Keeping your eye on the way
on MAR. / 23 / 2011 | 0 comments
by Jeremy M. Talbott
I want to start this month’s issue with a famous Zen story. This particular story has been told many different ways. This particular version was taken from “Zen in the Martial Arts” by Joe Hyam, one of my favorite martial art books written.
“A young boy traveled across Japan to the school of a famous martial artist. When he arrived at the dojo he was given an audience by the sensei.
“What do you wish from me?” the master asked.
“I wish to be your student and become the finest karateka in the land,” the boy replied. “How long must I study?”
“Ten years at least,” the master answered.
“Ten years is a long time,” said the boy. “What if I studied twice as hard as all your other students?”
“Twenty years,” replied the master.
“Twenty years! What if I practice day and night with all my effort?”
“Thirty years,” was the master’s reply.
“How is it that each time I say I will work harder, you tell me that it will take longer?” the boy asked.
“The answer is clear. When one eye is fixed upon your destination, there is only one eye left with which to find the Way.””
I recently chatted with a friend on Facebook about the topic of people who were getting swindled by the “get rich quick” schemes. It seems more and more that our American society is allowing the ‘something for nothing’ and ‘instant gratification’ mentalities to invade our way of life. At the dojang, more times than not, I have had parents wondering how soon it will be to become a black belt or when is the soonest their child and promote to the next level because they are becoming bored at the current level.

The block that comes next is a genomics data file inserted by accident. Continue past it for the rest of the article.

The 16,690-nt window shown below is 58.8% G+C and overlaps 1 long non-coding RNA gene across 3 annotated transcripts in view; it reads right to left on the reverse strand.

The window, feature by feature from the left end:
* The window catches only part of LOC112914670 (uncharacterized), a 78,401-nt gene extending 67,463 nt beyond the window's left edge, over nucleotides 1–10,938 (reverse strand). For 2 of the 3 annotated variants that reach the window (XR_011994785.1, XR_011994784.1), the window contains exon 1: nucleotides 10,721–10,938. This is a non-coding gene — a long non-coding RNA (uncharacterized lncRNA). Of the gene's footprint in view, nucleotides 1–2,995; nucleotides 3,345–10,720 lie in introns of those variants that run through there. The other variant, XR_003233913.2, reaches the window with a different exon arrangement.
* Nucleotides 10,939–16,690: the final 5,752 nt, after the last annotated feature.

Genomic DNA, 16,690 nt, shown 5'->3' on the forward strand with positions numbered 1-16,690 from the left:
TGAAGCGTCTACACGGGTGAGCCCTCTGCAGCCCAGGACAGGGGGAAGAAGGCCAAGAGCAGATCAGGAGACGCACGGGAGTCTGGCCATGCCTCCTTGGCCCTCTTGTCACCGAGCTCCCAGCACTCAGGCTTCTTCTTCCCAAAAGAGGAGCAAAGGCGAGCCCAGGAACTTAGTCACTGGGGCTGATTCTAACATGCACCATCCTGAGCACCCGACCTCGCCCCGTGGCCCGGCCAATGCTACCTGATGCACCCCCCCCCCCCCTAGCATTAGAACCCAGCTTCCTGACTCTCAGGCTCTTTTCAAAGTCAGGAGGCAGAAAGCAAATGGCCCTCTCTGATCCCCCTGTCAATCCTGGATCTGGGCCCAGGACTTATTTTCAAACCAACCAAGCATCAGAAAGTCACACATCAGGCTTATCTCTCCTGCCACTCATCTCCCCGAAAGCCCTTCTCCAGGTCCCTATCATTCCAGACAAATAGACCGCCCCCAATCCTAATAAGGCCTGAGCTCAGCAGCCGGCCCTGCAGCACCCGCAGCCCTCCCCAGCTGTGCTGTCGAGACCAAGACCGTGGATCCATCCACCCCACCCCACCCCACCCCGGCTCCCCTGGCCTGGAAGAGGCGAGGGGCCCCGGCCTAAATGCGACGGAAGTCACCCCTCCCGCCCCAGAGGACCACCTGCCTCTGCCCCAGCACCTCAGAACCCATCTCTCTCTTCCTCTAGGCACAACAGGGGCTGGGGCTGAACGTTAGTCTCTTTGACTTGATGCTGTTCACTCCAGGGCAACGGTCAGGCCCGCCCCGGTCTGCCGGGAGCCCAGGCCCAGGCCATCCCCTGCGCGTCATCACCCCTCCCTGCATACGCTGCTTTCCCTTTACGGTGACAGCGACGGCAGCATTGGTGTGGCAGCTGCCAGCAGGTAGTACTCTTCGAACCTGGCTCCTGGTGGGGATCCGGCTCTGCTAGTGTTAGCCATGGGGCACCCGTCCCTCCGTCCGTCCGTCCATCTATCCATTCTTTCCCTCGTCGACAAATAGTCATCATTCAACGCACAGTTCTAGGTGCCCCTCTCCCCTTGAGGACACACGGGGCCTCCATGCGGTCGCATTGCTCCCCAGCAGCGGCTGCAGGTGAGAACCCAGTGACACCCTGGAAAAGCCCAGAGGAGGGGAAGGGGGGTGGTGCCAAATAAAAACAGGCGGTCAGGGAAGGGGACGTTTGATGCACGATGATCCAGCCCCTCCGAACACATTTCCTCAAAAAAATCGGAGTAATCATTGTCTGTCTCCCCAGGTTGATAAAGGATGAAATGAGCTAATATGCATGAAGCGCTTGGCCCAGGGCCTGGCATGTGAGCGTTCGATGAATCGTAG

I have explained many times that I understand that they may be temporarily bored, but we are laying a strong foundation for their next level of learning. Just as a school teacher would teach you to add and subtract, before you learn to multiply. We all want our students and children to succeed in what they do, but do we sacrifice quality of the lesson in lieu of quantity?
Some of the best Presidents and leaders of companies that I have met knew every minute detail about their business. They learned all the intricacies step by step as they grew in their established role as a leader in their chosen occupation. Not one of them applied for a job and then was just given the position of power. They had to work hard, persevere no matter how bored they may have become at some point. The instant gratification and something for nothing mindset needs to be obliterated. Focus on the task at hand and perfect it.
Perseverance is a major key to success not only in martial arts but in our everyday lives. If we were to simply push them to the next level without proper preparation, then they will not only fail at the next level but, when push comes to shove, they may not even be able to defend themselves properly on the street.
Work smart and hard and before you know it, success will be yours.